Celtic are to be investigated by European football governing body UEFA following allegations of "illicit chanting".
UEFA said Monday the Scottish giants would be brought before their control and disciplinary body on December 8 to face a charge of an incident of an unsporting nature, namely illicit chanting, during the 3-1 Europa League victory over Rennes on November 3.
Celtic had already said they were looking into the claims which are understood to centre on songs supporting the Irish Republican Army (IRA).
A Celtic spokesman said Monday: "We have been made aware of this hearing in a letter from UEFA. We have not been given any detail on the nature of the alleged incidents and have not received any information on this matter directly from the police.
"Celtic supporters have a magnificent record of positive support for their team, something recognised by both UEFA and FIFA in recent years and we are extremely proud of this reputation.
"Therefore, the club will co-operate fully with any UEFA investigation."
The charge relates to UEFA disciplinary regulation 11.2, namely: "the use of gestures, words, objects or any other means to transmit any message that is not fit for a sports event, in particular if it is of a political, offensive or provocative nature".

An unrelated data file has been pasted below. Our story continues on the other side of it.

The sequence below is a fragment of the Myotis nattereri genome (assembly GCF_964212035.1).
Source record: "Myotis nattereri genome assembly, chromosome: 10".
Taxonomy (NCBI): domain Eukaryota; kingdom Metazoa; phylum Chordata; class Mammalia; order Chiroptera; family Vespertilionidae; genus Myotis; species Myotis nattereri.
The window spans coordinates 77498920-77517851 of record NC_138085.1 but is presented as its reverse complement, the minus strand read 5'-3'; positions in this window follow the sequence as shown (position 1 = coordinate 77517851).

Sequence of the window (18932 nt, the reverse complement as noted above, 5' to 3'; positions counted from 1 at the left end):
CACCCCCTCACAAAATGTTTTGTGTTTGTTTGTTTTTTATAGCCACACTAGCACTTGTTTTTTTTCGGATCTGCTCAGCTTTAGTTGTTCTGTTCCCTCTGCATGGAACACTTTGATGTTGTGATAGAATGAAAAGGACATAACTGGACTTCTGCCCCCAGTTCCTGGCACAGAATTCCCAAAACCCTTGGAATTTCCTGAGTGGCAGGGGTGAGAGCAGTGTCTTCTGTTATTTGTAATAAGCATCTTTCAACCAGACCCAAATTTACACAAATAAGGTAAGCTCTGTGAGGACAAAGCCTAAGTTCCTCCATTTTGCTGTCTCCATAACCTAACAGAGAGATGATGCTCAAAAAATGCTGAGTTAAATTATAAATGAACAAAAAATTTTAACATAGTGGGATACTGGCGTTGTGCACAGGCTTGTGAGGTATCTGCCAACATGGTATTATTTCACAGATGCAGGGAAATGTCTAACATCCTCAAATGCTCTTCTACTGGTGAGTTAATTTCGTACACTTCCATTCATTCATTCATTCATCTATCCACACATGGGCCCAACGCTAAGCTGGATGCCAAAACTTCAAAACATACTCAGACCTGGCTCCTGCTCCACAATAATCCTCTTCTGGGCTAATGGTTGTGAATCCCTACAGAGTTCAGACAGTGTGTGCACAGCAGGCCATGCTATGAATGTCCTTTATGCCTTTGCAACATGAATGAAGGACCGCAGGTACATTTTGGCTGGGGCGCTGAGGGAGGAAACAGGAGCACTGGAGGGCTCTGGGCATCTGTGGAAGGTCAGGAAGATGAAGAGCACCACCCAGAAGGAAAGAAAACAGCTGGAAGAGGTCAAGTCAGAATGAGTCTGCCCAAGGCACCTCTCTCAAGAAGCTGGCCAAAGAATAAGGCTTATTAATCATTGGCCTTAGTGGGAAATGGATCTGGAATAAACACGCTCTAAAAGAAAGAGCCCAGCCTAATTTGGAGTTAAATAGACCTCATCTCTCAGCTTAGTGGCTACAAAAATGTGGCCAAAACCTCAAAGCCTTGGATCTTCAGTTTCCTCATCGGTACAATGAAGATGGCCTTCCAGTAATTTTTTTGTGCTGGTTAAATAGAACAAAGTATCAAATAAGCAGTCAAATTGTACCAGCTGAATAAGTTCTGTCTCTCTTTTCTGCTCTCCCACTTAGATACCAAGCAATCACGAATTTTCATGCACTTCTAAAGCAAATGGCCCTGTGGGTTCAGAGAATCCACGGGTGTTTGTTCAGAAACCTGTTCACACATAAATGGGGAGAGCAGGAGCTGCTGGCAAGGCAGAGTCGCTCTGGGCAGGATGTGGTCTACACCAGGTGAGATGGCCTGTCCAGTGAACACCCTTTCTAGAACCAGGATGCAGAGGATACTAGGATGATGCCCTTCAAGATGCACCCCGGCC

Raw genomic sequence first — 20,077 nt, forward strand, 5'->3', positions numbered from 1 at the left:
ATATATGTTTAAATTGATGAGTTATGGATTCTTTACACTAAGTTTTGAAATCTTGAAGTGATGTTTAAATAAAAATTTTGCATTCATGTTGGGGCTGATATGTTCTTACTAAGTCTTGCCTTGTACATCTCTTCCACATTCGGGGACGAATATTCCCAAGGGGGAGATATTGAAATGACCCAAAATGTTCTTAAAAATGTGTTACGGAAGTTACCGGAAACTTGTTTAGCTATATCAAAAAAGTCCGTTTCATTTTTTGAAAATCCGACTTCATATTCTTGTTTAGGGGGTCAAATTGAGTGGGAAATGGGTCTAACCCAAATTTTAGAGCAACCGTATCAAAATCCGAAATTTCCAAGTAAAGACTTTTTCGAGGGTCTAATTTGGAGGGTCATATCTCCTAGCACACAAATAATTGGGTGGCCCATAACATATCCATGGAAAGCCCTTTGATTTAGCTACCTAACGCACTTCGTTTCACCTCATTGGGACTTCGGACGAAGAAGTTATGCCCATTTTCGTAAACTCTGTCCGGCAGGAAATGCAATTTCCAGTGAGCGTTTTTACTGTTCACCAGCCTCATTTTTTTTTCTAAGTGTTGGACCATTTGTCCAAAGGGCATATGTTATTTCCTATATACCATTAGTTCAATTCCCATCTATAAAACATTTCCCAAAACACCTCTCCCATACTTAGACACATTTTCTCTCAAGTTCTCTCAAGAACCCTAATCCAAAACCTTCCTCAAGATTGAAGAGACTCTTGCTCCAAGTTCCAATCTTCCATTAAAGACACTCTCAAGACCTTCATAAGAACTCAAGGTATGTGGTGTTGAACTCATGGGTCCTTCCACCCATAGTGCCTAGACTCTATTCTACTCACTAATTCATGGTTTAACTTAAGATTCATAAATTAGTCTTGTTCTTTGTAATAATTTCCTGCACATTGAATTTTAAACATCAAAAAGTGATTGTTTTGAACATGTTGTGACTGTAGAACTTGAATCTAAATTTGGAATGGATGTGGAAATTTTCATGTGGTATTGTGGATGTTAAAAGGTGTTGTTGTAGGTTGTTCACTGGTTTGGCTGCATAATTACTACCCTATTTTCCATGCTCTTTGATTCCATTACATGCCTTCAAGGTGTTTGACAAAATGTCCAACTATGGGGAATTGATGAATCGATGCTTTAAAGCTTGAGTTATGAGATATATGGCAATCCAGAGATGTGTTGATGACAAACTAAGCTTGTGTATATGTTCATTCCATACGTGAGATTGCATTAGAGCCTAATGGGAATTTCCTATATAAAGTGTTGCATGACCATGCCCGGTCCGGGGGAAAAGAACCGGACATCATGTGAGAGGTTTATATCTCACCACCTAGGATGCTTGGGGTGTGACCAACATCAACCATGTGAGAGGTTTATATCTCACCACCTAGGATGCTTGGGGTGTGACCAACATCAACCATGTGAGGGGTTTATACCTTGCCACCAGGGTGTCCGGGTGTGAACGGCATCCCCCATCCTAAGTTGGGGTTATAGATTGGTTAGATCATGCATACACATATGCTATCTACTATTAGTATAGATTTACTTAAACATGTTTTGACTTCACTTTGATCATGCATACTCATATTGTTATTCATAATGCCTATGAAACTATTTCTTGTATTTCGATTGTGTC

Possible UEFA sanctions include a fine and ban on supporters, although Celtic could face a lesser punishment if found guilty as it would be deemed a first offence.
Celtic's Glasgow rivals, Rangers, have been punished on three occasions for "discriminatory" behaviour from their fans.
Celtic are a predominately Catholic club while Rangers fans are mainly Protestants. Both clubs have strong ties to the Ireland, where the largely Catholic IRA once waged a terror campaign in its quest for Irish unity.
The British controlled province of Northern Ireland is mainly Protestant while the Republic is largely Catholic.
Although sectarian hatreds have gradually been eroded within wider Scottish society down the years, they are still reflected within the country's football culture as evidenced by the hate campaign Celtic manager Neil Lennon, a Catholic, was subjected to last season.
A bill before the Scottish Parliament would create new offences relating to behaviour deemed to "incite religious, racial or other forms of hatred" both in and around football grounds and on the internet.
Those convicted could spend as long as five years in prison and be banned from football grounds.
Celtic last month urged fans to stop singing pro-IRA chants after being "inundated" with complaints from their own supporters following their 2-0 defeat by Hearts at Tynecastle.
Police announced they had launched an investigation into the "singing of sectarian songs" following the Scottish Premier League game on October 2.
Rangers fans were banned from travelling to their next away game in Europe and the club were fined more than Â£70,000 after being found guilty of two counts of "discriminatory behaviour" on the part of their fans in April following Europa League games against PSV Eindhoven.
The Ibrox club had received fines following previous incidents in matches against Villarreal and Osasuna.